“I wanted to make a point,” she says. “I wanted my coaches and school to know I didn’t care about them, or the medals, or the accolades.”

She believed school failed her, and that pain didn’t fade. Watching her children experience similar issues lit a fire in her.

Bracamonte’s older son, Julien, 18, began his academic career in public school, where his combination of ADHD and a high IQ forced his teachers to confront a challenge they were never trained to meet. Julien was always getting up and walking around the room, a thinking tool for him but a distraction for others in that particular environment.

“Sometimes I feel I need to move around,” Julien says. “I get how that can be disruptive but sometimes I need that.”

One year, his teacher placed a rocking chair in the back of the classroom and forced Julien to sit in it at all times. She dismissed him from school at noon every day, stating that he’d already absorbed the material anyway. It became clear “normal” school was just not a viable option for him.

Micaela Bracamonte, left, Founder and Head of the Lang School, with her sons Julien and Pascal and her husband and co-founder of the school, Andreas Olsson.

Bracamonte’s younger son, Pascal, 13, was in public school for kindergarten, where the math and reading were much too simple for him, but he too has ADHD. He was enrolled at Lang by first grade.

“The math is actually hard for me now,” Pascal says, “which is good because I do really enjoy math. I studied trigonometry all of last year.”

* * *

In 2007, Bracamonte decided she’d had enough of watching her sons repeat the miserable experiences she’d had in public school, so she decided to start a new school that would cater to both their gifts and their challenges.

“I found myself spending so much time jerry-rigging my two twice exceptional kids’ educations that I created a school setting in the basement of our house, started inviting other kids into it, hired teachers, trained them, and started getting trained myself as a teacher,” Bracamonte explains. “I realized I was doing a damn good job at it, actually. So I started an official school.”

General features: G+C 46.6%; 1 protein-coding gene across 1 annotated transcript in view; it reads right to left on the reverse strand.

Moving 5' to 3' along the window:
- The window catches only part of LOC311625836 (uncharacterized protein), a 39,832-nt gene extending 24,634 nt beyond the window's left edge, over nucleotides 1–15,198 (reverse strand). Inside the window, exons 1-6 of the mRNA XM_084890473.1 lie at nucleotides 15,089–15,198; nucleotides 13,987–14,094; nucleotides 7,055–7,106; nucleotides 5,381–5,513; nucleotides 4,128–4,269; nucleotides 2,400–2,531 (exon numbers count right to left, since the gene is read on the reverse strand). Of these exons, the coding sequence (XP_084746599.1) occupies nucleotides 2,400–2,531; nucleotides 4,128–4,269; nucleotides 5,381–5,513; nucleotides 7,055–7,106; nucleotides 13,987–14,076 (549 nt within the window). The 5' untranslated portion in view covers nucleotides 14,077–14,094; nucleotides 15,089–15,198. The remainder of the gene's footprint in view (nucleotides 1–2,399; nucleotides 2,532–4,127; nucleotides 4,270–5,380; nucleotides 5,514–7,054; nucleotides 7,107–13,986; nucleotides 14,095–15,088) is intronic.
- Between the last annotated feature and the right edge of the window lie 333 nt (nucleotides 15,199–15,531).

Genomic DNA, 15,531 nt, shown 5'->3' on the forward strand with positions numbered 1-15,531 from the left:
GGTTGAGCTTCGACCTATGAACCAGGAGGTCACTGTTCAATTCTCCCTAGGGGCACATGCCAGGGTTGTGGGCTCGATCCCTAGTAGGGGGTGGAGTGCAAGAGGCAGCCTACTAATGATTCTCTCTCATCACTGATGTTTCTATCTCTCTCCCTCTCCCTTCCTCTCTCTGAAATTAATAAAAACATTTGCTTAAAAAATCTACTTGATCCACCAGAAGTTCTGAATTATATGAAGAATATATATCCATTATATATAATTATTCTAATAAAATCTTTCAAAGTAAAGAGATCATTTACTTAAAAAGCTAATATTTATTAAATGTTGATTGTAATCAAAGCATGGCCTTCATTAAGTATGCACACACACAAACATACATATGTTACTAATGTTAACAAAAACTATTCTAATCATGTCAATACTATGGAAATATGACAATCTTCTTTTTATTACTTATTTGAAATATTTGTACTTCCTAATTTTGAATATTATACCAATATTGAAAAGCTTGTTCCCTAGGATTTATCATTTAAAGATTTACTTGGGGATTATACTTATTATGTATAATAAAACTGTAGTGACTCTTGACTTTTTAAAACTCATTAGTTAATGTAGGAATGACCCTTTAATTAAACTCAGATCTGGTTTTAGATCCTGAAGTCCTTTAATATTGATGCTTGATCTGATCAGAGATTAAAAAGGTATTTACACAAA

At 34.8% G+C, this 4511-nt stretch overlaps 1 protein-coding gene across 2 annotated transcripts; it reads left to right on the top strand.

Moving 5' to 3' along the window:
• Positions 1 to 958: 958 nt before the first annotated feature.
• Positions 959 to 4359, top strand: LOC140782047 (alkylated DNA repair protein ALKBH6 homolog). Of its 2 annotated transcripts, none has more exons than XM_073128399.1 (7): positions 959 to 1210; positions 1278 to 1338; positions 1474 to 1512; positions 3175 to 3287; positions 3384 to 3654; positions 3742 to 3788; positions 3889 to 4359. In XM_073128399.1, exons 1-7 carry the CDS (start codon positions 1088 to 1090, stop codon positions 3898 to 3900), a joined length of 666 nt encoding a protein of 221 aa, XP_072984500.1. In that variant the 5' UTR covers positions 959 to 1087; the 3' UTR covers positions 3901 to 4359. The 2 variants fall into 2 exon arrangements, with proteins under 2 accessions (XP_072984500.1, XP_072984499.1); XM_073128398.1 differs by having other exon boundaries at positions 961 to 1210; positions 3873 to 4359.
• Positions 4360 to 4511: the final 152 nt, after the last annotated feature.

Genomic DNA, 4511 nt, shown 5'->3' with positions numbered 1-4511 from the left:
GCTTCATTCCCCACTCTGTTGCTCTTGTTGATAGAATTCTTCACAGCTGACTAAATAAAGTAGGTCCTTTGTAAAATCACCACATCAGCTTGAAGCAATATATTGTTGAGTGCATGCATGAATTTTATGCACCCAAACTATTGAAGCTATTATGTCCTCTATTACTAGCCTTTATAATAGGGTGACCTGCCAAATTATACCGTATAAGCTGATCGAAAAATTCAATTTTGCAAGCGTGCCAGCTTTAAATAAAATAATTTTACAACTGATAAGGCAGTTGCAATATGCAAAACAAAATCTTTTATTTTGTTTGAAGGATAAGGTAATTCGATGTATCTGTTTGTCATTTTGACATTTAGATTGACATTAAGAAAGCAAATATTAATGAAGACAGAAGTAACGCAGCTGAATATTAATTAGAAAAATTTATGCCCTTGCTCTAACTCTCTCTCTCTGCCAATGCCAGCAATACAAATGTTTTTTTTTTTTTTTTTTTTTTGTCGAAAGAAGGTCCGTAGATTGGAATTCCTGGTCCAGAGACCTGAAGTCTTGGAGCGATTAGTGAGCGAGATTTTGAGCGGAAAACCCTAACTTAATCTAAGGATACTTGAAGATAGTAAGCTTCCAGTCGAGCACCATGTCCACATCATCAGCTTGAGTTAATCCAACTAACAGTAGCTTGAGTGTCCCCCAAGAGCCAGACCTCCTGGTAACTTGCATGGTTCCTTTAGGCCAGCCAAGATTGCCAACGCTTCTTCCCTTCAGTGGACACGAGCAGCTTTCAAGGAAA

Lang School students set up a giant Jenga game during gym class. Other gym class activities include karate, yoga, ping pong, and personal training at a local gym.

Bracamonte and her husband, Andreas Olsson, now Lang’s Director for Systems and Education, decided against having a third child or buying a house so they could personally finance the school’s creation. Bracamonte traded her career as a journalist for an obsession with creating the best twice exceptional school possible, crediting her journalistic inquiry – and severe ADHD – for her success.

After hiring an education attorney to assist with writing the school’s charter, applying for and receiving 501(c)(3) non-profit status, they found commercial real estate. The space had to meet legal guidelines for a school’s architecture, so the attorney recommended an architect to hire.

Bracamonte assembled a Board of Directors consisting of some of the Northeast’s most experienced twice exceptional experts, and hired the teachers who performed best in her home-school. She then called many child psychologists to pitch Lang as a resource for the appropriate patients. Exhausted, dejected parents of twice exceptional children were overjoyed.

“I couldn’t imagine what we would have done if Lang wasn’t an option,” Joel Brenner said, mother of Micah, nine, a fourth grader with Asperger syndrome who has been a Lang student since kindergarten. “They get him and have given him an incredible sense of ‘I can do this.’”

Classes filled up. By then, it was 2009.

Lang’s tuition for twice exceptional students is $60,000 per school year, with roughly 40 percent of the student body receiving a reduced rate whereby the school is compensated the difference by New York City’s Department of Education.

Under Bracamonte’s direction, a key focus of the Lang School is to find a student’s strengths and build as much of their curriculum around them. The goal is for the student to capitalize on these strengths so they are capable of specializing in a certain area, but also to feel intrinsic motivation to cultivate more compensatory skills in other areas.

4th- and 5th-grade students listen to their teacher read the book, “Ivan,” aloud during their ELA class.

Bracamonte taught a screenwriting class with two students where one always struggled with writing. He was known among the teachers and students more for his quantitative skillsets.